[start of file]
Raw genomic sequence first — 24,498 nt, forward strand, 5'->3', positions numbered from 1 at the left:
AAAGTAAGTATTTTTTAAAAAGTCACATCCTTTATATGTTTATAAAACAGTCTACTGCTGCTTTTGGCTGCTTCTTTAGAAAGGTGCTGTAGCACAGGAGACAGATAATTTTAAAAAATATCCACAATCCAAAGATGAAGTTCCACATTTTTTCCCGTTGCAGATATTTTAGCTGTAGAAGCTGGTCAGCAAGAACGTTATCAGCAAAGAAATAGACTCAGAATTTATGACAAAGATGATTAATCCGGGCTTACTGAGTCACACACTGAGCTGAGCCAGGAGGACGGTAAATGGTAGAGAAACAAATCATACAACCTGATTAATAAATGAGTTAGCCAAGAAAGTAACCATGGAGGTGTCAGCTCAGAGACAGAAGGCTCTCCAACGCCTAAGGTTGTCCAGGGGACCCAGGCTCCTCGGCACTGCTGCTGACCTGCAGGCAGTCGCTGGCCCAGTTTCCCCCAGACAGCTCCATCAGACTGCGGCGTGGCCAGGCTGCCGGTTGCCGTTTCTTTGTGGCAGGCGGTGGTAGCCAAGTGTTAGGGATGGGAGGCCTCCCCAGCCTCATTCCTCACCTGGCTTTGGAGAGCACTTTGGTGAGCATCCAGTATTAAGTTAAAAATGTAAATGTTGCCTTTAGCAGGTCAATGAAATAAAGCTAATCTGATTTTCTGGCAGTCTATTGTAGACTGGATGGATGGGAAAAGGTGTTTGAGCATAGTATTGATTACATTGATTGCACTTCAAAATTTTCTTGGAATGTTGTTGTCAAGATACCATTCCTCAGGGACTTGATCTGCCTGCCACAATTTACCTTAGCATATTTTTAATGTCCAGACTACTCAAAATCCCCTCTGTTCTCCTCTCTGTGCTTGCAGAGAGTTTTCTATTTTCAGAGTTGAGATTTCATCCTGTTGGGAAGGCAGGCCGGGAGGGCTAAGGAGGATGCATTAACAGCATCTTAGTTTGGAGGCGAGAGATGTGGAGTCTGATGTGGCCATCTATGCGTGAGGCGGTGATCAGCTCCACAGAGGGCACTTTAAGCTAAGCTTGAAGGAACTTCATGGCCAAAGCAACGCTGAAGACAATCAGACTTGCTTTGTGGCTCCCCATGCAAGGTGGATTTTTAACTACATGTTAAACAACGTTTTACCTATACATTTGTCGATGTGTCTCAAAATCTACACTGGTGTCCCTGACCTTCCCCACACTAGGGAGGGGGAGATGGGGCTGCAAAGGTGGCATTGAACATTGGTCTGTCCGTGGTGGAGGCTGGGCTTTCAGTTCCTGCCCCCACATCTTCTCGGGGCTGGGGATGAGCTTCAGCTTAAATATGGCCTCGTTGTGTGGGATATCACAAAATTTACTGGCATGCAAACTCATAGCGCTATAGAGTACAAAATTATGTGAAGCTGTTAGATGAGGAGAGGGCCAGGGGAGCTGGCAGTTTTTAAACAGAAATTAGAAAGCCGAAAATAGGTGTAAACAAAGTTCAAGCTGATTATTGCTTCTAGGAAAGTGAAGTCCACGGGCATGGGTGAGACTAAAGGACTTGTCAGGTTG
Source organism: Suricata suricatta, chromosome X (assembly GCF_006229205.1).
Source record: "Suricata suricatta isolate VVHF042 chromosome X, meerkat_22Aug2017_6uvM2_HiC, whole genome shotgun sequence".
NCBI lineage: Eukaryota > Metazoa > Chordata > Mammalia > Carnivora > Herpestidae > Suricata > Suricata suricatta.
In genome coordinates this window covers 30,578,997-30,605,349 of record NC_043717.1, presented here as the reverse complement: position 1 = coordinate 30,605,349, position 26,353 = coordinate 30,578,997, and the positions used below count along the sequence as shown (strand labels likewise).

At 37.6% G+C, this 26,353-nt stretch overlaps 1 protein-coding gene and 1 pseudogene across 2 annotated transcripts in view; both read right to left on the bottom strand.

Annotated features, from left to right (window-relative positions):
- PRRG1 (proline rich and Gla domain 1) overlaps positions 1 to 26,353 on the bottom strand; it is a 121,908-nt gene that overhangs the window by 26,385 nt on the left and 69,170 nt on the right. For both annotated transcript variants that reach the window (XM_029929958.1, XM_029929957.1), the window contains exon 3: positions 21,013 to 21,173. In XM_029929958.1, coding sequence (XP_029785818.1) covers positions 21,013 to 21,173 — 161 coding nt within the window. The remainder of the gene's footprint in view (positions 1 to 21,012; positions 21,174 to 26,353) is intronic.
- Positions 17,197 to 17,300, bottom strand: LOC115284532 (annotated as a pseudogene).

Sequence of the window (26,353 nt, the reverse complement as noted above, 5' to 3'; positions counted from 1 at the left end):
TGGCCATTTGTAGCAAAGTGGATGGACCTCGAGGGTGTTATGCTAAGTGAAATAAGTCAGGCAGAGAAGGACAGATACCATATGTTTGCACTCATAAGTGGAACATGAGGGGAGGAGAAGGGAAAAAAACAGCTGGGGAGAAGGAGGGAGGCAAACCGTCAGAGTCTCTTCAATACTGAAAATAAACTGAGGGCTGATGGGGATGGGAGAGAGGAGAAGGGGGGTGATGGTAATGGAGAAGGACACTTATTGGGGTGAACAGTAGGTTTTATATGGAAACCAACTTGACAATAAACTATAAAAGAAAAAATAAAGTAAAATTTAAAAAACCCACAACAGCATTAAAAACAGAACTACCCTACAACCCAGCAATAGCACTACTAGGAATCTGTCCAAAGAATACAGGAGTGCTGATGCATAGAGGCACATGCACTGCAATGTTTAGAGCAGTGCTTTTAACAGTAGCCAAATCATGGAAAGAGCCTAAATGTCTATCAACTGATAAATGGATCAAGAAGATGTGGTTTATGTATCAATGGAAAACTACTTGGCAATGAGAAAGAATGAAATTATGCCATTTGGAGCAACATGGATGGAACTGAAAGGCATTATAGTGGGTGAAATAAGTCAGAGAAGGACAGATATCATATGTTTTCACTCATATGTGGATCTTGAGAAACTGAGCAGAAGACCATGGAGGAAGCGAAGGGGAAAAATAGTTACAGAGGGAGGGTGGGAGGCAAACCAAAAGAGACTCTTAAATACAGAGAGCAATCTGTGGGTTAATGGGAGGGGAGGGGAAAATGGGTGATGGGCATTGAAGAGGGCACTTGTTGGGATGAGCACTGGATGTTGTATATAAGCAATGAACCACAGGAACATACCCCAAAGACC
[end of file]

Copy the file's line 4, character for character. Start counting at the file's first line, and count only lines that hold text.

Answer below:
Source record: "Suricata suricatta isolate VVHF042 chromosome X, meerkat_22Aug2017_6uvM2_HiC, whole genome shotgun sequence".